Are you unsure whether your anxiety is normal or if it has escalated to unhealthy levels? Knowing the difference between healthy anxiety and a clinical anxiety disorder can help you sort out what kind of professional help you might need and which coping strategies are most likely to bring relief.
What Does It Mean to Be Anxious?
Although anxiety is often an unpleasant feeling, it’s actually a healthy response to certain triggers.
“There are many situations that come up in everyday life when it is appropriate and reasonable to react with some anxiety,” says Edmund Bourne, PhD, a former director of the Anxiety Treatment Center in San Jose and Santa Rosa, California, and the author of The Anxiety & Phobia Workbook.
That’s because anxiety — as in day-to-day worrying about say, crossing a busy street or about a persistent toothache — helps keep us safe. It’s also a natural response to stressors. As Dr. Bourne explains, “If you didn’t feel anxiety in response to everyday challenges involving personal loss or failure, something would be wrong.”
“Normal” anxiety is proportionally related to a specific situation or problem and lasts only as long as the situation or problem does, says Sarah Gundle, PsyD, a clinical psychologist in private practice in New York City and a teacher at St. Luke’s-Roosevelt Hospital Center at Mount Sinai Hospital. For example, it’s completely normal to feel anxious about speaking in front of a large group of people or meeting an important deadline at work.
What Does Anxiety Feel Like?
According to Bourne, while people may experience anxiety in different ways, in many cases it affects a person’s entire being — psychologically, physically, and behaviorally — and it crosses over into something truly distressing.
Psychologically, anxiety involves subjective feelings of uneasiness or apprehension, he says. Physically, anxiety might include bodily sensations such as rapid heartbeat, muscle tension, dry mouth, or sweating. And behaviorally, it could lead a person to avoid ordinary situations, stop communicating about feelings, or fail to make decisions.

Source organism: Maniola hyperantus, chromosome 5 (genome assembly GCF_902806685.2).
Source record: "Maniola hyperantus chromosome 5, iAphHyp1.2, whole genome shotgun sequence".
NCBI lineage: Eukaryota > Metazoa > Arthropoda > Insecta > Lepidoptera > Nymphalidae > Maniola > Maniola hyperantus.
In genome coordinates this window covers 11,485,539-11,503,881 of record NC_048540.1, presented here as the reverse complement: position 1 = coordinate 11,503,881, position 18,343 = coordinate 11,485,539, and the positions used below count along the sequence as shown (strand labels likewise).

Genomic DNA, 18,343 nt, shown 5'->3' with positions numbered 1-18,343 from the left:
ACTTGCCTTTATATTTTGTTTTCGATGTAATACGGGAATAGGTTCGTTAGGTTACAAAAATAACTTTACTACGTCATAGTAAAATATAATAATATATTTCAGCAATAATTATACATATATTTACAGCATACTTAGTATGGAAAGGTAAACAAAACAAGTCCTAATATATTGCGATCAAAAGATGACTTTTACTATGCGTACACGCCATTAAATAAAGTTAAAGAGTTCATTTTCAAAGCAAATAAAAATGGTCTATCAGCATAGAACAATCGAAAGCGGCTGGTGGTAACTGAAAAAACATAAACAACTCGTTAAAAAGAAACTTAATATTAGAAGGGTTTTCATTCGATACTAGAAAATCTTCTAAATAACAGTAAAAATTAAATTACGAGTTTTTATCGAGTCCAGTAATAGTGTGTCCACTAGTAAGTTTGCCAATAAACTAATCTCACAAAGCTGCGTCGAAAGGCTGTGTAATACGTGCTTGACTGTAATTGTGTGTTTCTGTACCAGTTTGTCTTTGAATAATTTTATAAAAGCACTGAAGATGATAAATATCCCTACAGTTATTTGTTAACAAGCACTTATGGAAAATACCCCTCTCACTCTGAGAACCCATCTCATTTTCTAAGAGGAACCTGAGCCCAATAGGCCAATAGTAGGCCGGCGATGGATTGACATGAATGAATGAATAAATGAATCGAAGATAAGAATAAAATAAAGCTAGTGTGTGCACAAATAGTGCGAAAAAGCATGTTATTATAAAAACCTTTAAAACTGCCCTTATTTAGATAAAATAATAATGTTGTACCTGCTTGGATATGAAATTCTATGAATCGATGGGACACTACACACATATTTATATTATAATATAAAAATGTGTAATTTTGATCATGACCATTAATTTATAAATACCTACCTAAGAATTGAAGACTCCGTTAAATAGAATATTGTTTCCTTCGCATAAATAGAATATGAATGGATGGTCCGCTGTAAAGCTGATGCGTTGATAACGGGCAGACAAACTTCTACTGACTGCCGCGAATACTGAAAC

In its most extreme form, anxiety can cause you to feel detached from yourself or even fearful of dying, going crazy, or thinking irrationally, Bourne adds.
What Does It Mean to Have an Anxiety Disorder?
Anxiety disorders are diagnosed by a mental health professional on the basis of specific criteria. These criteria have been established by the American Psychiatric Association (APA) — in general, to qualify as disordered, a person’s anxiety or fear must be age inappropriate, out of proportion to the situation, and interfere with the ability to go about daily life.
“The other key difference is that the anxiety lasts for a long time, even when the situation or problem has been resolved,” Dr. Gundle explains.
For someone with an anxiety disorder, the worrying may feel impossible to control or manage and may lead the person to avoid other people, situations, or things that they believe will trigger anxiety symptoms, Gundle says.
For instance, a person may have an anxiety disorder if they experience significant distress or fear about an unrealistic scenario that likely will never happen, Gundle explains. Or a person who has a fear of heights and feels anxious driving over bridges may have an anxiety disorder if they are no longer able to cross bridges at all.
Anxiety among people with a disorder can come up unexpectedly and seemingly without reason. “People with an anxiety disorder feel worry and fear constantly. The feelings of distress can be crippling,” Gundle says.
According to the APA, specific types of anxiety disorders include:
- Agoraphobia, or a fear of situations that are difficult or embarrassing to escape from